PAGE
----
Do you know what it costs to own an auto every year? AAA studies show it's over $9,000 per year on average! Calculate the costs of your own personal auto using this free spreadsheet.

How Much is Owning an Auto Really Costing You?

Do you know what it costs to own an auto every year? AAA studies show it's over $9,000 per year on average! Calculate the costs of your own personal auto using this free spreadsheet.

Despite the fact that my husband is in the automotive industry (the sole reason we live in Michigan), I really am not very fond of cars.  I don’t love to drive them, buy them, or maintain them and my dreams don’t involve fancy cars.  In fact, I went an entire year without owning or driving a car while living in China.  We had a personal driver provided by my husband’s company during our assignment there and I did not miss driving at all.    Even better was the cost aspect: we had sold our cars before we moved and we spent less than $20 in un-reimbursed transportation costs that entire year. It. Was. Awesome.


While not owning a car is probably not an option for you (and unfortunately neither is it for me anymore!), having a realistic view of how much it actually costs to own a car can help you in making decisions about:

  • Which car to purchase (of course larger, less fuel-efficient cars will cost more to operate)
  • Whether it’s actually worth it to have more than one car for your family (or more than two for a lot of people with teenagers that are driving age)
  • Whether the cost of taking public transit, where available, outweighs the cost of driving to work
  • How much that road trip is really costing you if you’re comparing it to airplane travel (consider using the per mile costs listed below for an estimate!)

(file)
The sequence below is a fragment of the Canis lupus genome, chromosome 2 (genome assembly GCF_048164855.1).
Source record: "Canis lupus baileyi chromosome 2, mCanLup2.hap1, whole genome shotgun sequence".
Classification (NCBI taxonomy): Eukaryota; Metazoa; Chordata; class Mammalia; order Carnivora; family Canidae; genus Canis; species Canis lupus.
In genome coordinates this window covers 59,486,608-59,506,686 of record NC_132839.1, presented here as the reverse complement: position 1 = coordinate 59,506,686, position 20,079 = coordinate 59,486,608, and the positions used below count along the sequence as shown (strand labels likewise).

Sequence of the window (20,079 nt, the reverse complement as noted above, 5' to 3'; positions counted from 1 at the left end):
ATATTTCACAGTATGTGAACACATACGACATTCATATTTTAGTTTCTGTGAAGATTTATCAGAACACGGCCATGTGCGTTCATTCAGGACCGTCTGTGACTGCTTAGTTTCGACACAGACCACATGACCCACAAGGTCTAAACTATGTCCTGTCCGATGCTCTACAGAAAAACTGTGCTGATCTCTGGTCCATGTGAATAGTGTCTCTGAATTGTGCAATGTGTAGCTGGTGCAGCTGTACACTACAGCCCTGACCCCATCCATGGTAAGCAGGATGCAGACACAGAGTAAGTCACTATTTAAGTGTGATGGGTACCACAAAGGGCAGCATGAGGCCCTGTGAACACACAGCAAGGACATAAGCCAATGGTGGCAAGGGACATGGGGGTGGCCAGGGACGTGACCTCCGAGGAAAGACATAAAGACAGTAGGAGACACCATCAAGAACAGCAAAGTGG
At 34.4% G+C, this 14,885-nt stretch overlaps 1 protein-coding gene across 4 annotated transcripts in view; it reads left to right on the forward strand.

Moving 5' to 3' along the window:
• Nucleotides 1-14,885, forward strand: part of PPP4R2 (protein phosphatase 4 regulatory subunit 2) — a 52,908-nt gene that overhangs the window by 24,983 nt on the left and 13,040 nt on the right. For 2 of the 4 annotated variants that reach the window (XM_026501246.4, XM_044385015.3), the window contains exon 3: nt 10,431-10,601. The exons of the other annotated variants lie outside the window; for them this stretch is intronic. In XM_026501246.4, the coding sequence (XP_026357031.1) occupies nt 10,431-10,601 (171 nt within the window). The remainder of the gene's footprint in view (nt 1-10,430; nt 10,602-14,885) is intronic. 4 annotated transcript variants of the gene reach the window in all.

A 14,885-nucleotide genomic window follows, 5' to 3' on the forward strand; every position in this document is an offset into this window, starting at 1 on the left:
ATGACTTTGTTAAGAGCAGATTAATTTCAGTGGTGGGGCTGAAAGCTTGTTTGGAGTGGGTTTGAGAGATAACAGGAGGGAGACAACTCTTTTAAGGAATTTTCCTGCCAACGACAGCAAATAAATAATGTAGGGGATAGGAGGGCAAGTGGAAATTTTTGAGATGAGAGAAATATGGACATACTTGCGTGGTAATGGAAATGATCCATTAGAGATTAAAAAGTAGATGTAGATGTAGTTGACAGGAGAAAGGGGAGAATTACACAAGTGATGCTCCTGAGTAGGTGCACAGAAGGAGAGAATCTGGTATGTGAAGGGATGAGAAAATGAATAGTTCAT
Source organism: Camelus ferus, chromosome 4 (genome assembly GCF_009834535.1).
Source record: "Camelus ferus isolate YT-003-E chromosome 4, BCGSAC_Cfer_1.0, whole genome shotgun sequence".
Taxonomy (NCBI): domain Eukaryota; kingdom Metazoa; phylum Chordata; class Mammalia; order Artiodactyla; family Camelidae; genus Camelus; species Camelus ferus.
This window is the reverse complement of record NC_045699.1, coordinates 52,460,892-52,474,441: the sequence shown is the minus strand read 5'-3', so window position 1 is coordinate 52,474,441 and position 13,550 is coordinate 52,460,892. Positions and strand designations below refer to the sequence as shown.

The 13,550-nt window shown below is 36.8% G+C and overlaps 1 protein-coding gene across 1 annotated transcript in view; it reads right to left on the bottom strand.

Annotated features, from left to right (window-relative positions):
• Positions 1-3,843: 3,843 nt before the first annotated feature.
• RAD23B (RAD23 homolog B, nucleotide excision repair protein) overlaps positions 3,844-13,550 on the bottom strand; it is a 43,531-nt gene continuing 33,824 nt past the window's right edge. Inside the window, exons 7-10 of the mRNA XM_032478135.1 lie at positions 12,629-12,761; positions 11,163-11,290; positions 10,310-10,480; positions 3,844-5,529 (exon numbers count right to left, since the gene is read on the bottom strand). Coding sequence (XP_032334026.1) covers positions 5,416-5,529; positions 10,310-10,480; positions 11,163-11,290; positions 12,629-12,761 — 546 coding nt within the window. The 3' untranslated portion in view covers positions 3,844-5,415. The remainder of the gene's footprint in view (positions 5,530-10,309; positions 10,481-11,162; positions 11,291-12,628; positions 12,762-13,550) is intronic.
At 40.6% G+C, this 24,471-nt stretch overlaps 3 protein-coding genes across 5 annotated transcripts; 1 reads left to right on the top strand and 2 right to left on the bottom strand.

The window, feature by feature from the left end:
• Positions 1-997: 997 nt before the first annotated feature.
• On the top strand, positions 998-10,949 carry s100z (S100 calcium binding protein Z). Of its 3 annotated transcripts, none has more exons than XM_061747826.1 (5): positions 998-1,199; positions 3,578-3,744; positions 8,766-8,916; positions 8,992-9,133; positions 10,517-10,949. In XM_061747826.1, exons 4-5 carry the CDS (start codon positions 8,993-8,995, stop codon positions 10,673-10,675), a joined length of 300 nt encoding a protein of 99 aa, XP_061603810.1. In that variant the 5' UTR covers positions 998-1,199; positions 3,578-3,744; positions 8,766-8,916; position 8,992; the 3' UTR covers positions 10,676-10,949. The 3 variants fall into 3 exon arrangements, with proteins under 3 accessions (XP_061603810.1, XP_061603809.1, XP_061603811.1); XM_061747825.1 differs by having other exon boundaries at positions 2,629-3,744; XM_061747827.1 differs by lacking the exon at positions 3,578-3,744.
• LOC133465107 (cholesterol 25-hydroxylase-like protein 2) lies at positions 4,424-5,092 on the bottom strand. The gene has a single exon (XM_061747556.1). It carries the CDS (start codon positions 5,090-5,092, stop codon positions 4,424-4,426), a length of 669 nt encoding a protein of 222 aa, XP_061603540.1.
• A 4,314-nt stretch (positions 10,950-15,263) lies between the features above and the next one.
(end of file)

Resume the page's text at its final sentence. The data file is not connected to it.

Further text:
• Housing and whether living closer to work will really significantly reduce expenses. This includes fuel but also you will receive a significant benefit from lower insurance, lower maintenance and repair costs and less depreciation on the vehicle.
  • The amount of benefit you get from having a company car provided if you’re choosing between job offers or career changes


There are a lot more costs involved in owning an auto than just monthly payments on a loan (if you have one), gas and regular oil changes.  AAA conducts a study each year titled “Your Driving Costs” that totals the annual cost to own and operate a vehicle.  Check it out here.

In summary, the 2016 study has found that the average costs per mile to own a vehicle driven 15,000 miles per year are:

  • Small sedan: $6,579 per year or 43.9 cents per mile
  • Medium sedan: $8,604 per year or 57.4 cents per mile
  • Large sedan: $10,492 per year or 69.9 cents per mile
  • SUV-4WD: $10,255 per year or 68.4 cents per mile
  • Minivan: $9,262 per year or 61.8 cents per mile


A great source to compare how much a vehicle will cost you to own is’s True Cost to Own® calculator.  They take into account the total costs over 5 years, with one of the most helpful aspects of the calculator being the calculation of depreciation.  Different vehicles will have not have the same values after 5 years even if purchased at the same initial price, due to the varying market value for used cars.  This is something most people don’t consider when buying a new or used car but definitely should!  Your car is NOT an investment, but you can minimize the cost by buying a car with a better resale value.  If you are comparing different cars to purchase, an additional resource on this website is the Car Comparison tool where you can enter several different autos to compare and then scroll down to the “5-Year Ownership Costs” section to get this same cost information for all vehicles you’re considering.  Kelly Blue Book also has a similar online tool that you can use to compare the costs of owning an auto.

I’ve also included a spreadsheet at the bottom of the post that calculates the ownership costs on a slightly different basis, using actual cash paid each year from the initial cash outflow to the cash inflow from selling the vehicle instead of including depreciation as an annual cost.


Let’s take an example of someone wanting to buy a used 2013 Chevrolet Equinox.  The True Cost to Own® calculator estimates that the price will be around $16,780, but the cost to own over 5 years will be nearly double that at $30,869.  Here is a screenshot that shows the summary of these estimates:

Example of True Cost to Own Calculator on

Let’s break down these costs so you can look at your own car(s) and calculate how much they cost you every year.